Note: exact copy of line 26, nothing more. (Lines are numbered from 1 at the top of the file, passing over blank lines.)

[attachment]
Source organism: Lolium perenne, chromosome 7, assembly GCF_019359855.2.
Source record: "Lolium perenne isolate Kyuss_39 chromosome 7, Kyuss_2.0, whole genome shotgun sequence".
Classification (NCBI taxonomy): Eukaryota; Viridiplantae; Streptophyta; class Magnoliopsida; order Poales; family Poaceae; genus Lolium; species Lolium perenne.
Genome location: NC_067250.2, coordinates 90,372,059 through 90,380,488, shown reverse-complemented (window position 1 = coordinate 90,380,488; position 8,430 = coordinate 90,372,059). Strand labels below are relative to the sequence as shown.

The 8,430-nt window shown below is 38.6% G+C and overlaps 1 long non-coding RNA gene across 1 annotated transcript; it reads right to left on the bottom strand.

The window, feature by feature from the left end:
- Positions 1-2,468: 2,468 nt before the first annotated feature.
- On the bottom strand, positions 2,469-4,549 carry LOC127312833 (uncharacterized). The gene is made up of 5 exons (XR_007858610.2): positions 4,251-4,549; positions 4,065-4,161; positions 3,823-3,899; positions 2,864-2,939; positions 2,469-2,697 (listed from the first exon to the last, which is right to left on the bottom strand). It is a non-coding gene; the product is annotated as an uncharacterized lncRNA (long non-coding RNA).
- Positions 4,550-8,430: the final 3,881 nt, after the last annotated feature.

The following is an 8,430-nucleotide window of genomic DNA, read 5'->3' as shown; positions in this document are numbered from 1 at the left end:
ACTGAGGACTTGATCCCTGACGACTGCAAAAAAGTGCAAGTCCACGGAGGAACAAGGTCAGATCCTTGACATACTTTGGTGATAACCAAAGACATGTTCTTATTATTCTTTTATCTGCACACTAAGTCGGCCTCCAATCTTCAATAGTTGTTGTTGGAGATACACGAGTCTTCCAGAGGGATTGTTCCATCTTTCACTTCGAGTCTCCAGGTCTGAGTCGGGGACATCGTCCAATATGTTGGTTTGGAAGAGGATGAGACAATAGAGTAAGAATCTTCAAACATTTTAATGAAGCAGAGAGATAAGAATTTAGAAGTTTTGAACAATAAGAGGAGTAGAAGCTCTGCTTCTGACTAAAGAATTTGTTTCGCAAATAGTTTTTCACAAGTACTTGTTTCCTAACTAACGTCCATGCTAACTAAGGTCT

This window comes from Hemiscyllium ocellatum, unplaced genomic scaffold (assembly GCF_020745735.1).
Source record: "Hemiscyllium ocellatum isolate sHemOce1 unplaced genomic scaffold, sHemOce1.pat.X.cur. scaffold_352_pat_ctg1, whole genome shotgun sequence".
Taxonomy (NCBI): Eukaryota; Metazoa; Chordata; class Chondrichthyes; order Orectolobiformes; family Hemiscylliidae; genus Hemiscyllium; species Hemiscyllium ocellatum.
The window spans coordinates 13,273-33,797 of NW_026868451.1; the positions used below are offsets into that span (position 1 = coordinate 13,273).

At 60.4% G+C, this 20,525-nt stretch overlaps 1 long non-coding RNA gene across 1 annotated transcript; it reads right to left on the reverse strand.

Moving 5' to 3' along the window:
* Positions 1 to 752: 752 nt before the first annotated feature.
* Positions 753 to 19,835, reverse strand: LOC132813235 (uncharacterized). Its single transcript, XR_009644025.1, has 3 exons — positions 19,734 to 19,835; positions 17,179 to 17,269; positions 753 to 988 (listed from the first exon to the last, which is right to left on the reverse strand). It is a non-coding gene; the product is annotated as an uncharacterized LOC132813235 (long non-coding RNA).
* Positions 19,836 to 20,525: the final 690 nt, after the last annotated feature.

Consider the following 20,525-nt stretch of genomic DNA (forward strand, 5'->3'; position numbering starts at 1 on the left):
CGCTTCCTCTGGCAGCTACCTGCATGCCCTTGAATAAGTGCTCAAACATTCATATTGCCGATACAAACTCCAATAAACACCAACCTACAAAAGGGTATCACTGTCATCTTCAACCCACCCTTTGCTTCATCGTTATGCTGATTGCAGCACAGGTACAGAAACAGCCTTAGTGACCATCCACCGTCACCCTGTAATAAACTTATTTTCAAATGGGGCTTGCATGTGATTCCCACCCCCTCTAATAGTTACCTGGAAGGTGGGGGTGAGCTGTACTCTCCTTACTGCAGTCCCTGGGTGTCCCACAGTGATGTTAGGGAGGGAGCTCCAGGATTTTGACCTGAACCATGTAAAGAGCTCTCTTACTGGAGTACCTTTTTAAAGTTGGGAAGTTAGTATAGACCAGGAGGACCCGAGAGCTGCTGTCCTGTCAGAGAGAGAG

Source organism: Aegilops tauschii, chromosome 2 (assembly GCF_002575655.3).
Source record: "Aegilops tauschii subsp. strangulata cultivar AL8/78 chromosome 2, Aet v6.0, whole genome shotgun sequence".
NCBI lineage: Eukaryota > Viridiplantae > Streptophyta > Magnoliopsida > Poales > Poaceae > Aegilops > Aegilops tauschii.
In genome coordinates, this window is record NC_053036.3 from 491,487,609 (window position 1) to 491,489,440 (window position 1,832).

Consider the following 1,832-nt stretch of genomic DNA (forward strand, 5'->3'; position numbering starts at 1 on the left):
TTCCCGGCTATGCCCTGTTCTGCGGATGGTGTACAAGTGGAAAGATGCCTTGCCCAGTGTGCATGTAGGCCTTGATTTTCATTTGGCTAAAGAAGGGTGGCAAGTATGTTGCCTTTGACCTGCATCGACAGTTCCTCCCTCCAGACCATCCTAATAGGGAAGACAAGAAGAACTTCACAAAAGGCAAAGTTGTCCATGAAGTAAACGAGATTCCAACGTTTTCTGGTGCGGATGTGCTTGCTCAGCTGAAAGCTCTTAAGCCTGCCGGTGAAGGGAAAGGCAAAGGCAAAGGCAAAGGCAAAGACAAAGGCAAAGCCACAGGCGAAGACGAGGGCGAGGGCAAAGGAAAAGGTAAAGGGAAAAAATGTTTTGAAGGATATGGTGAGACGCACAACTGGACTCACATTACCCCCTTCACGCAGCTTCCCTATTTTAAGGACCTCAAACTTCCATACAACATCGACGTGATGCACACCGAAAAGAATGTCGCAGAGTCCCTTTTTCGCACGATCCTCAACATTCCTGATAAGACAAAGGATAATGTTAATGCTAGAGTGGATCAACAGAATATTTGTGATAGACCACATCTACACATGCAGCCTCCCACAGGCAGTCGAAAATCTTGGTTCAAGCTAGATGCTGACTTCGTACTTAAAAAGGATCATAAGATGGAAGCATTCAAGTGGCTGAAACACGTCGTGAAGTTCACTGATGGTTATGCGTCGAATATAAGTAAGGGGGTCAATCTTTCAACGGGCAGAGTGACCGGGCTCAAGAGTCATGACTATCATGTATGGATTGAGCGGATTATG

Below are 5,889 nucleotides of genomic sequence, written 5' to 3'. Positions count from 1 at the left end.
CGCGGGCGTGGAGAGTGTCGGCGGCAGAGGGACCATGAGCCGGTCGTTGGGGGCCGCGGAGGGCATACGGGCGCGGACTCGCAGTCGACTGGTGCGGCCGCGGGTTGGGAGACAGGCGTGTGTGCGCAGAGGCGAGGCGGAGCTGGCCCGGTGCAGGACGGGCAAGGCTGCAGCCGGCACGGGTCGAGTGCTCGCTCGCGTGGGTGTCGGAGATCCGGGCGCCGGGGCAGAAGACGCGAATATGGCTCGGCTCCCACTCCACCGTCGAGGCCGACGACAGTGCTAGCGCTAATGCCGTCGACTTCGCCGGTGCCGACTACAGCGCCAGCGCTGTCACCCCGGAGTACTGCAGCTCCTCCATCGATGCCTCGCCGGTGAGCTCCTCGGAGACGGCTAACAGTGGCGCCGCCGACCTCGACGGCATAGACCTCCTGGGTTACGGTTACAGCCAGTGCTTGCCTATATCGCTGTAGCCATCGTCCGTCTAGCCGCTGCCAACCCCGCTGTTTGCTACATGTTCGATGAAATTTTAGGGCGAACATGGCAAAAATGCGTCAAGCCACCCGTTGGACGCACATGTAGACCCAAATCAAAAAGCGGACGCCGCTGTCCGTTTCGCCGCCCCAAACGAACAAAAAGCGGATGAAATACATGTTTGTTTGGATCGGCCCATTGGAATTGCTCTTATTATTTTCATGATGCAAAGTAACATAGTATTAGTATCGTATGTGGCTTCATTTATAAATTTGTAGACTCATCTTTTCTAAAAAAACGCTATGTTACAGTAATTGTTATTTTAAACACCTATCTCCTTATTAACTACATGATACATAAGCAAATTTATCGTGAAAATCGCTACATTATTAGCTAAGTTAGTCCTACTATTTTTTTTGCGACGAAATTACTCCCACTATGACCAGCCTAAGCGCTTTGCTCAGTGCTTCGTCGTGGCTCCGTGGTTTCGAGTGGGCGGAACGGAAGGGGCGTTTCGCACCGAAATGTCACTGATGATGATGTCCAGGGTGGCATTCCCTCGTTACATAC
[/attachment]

In genome coordinates, this window is record NC_053036.3 from 491,487,609 (window position 1) to 491,489,440 (window position 1,832).